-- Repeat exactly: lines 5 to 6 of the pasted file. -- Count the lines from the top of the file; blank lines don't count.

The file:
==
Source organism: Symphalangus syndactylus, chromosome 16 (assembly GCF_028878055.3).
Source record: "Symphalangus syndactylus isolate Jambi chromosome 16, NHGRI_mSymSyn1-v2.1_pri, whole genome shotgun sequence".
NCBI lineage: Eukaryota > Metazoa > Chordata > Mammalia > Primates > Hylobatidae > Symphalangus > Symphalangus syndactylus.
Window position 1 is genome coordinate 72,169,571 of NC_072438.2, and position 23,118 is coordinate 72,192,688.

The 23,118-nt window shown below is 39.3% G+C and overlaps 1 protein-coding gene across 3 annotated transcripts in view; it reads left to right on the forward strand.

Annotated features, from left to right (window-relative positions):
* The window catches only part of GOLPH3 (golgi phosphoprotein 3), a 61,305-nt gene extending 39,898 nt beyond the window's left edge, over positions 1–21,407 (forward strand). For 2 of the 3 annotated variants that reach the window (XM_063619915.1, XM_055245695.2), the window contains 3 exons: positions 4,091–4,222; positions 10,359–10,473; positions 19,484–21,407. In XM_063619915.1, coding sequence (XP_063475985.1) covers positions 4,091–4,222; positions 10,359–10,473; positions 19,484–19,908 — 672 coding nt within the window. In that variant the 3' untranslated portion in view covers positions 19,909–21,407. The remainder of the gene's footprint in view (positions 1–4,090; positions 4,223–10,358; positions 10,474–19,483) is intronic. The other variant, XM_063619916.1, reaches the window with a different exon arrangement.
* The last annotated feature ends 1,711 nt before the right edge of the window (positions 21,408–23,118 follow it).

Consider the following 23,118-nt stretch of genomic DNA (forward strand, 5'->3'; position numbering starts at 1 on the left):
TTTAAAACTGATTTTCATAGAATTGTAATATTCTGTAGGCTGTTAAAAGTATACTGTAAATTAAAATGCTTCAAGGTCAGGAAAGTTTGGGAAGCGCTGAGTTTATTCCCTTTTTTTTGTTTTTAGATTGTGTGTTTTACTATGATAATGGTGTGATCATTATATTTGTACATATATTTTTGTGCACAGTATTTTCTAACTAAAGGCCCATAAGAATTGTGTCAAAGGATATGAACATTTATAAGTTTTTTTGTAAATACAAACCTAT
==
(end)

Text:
The 23,118-nt window shown below is 39.3% G+C and overlaps 1 protein-coding gene across 3 annotated transcripts in view; it reads left to right on the forward strand.

Annotated features, from left to right (window-relative positions):